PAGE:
Portuguese sailors en route to Japan in the late 16th century deemed Taiwan “Ilha Formosa,” or beautiful island, for good reason. From misty mountains rising over 10,000 feet high, to tropical forests teeming with birds to winding coastlines and offshore islands, its terrain offers visitors some of Asia's most stunning landscapes. Dive with sea turtles, gaze upon otherworldly rock formations and hike through lush alpine forests at these ten incredible destinations.
Kenting National Park
At the southernmost tip of Taiwan lies Kenting National Park. Home to forests, mountains, pastures, lakes, sand dunes, beaches and coral reefs, it encapsulates Taiwan's natural beauty. Rent a scooter and drive along the park’s paved coastal route past rolling hills and farmland, enjoy fresh seafood beneath swaying palm trees, or take out a small craft to discover its rich marine world. Don’t miss Kenting National Forest Area, consisting of more than 1,000 types of plants including medicinal herbs, tropical fruits and rubber trees. Walkways link 17 scenic points in the forest area, including the Looking-Glass Tree, estimated to be over 400 years old with unusual buttress-shaped roots that grow above the ground; the magnificent stalactites and stalagmites of Fairy Cave; and the Valley of Hanging Banyans, a wonderland of overgrown aerial roots.
Little Liuqiu, located off of Taiwan's southern coast, is the country’s only coral reef island. Just 2.6 square miles, the island is said to look like a drifting ball from above. Its crystal clear waters, unique geological formations and beautiful coastal views dotted with caves and temples draw visitors year-round. No traffic lights exist on the island, and much of the ecosystem remains untouched thanks to this laid-back, rural atmosphere. Pay a visit to the limestone Flower Vase Rock and don’t miss the chance to snorkel with the island’s green sea turtles. Regular ferries from Donggang Wharf on the mainland make Little Liuqiu an easy day trip.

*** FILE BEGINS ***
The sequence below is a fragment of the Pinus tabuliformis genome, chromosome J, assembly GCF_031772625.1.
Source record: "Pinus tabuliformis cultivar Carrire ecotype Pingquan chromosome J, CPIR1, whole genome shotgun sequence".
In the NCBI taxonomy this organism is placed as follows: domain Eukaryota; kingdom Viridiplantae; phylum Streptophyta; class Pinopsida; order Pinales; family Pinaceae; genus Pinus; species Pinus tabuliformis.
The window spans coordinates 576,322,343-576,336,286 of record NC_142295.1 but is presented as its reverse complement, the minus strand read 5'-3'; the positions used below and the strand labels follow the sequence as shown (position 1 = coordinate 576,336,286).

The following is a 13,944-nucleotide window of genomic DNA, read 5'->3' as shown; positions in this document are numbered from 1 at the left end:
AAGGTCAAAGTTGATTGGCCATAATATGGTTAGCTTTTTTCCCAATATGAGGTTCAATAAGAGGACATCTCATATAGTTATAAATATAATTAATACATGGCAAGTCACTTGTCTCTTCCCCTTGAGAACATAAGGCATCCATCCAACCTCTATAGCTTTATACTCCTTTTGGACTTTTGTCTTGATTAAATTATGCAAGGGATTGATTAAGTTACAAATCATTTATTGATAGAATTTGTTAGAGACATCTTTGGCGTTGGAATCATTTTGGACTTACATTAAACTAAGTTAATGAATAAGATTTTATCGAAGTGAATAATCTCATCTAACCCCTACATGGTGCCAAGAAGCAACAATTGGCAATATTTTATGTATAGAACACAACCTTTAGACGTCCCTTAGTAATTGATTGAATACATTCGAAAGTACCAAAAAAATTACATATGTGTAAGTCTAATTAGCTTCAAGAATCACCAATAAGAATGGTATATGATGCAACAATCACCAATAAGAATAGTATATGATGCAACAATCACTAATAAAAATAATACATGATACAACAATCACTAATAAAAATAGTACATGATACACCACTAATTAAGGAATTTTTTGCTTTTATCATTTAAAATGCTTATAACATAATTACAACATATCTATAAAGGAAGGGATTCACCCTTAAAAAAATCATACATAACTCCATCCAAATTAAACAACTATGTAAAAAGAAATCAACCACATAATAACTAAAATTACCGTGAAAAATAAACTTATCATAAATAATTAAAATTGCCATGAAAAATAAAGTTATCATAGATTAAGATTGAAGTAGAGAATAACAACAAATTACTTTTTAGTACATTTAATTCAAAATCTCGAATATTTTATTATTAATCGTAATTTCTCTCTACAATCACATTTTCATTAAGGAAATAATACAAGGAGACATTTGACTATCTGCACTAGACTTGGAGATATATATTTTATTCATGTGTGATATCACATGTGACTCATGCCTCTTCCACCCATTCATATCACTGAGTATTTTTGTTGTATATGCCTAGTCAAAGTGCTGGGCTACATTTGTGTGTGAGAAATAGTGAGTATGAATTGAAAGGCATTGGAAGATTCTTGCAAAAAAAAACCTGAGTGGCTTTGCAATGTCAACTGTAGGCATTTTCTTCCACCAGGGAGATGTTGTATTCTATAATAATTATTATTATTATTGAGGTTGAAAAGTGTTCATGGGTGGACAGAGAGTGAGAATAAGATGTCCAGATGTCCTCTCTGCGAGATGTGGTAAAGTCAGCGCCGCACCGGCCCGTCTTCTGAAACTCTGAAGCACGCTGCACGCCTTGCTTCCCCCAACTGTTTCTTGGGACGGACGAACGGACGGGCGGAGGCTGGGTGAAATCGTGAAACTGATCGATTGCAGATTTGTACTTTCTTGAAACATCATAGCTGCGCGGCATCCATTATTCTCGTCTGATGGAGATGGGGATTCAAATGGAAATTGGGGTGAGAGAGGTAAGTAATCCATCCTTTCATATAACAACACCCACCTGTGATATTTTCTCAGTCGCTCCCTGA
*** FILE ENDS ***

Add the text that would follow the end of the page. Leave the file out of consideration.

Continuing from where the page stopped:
Penghu and Matsu Island
An archipelago of 90 islands off the western coast of Taiwan, Penghu is known for its crystal clear water, sparkling beaches and the more than 500 ancient fishing traps, called stone weirs, that speckle its shores. During the summer months, the Penghu Stone Weir Festival celebrates this heritage, featuring performances by local celebrities and a stone weir fishing experience led by owners of the weirs. Most famous is the Qi Meiyu stone weir in the shape of twin hearts.
Another Penghu must-see is Tongpan Geology Park, often referred to as the “Yellowstone Park of Penghu.” Columnar joints, platy joints and a “lotus platform” featuring concentric circles formed by basalt lava give the island its distinctive look.
Further north on the Taiwan Strait outside of Penghu County, Matsu Island is home to a bioluminescent phenomenon. In April and May, strong southern winds disturb microscopic creatures in the water, causing them to a emit blue fluorescent light. Sometimes beachgoers will look back to find their footprints glowing from creatures that have washed ashore.
Matsu Island is also a birder’s paradise. From April through September, thousands of terns venture northward to Matsu to mate. Among them is the Chinese Crested Tern identified by its orange-yellowish beak with a black tip, black head, white chest and grey wings. The rarest of the world’s 40 or so tern species, it has only been spotted a few times since its discovery in 1863. Ecological tern-watching boat trips run in July and August and take visitors to protected tern habitats past impressive coastal landforms.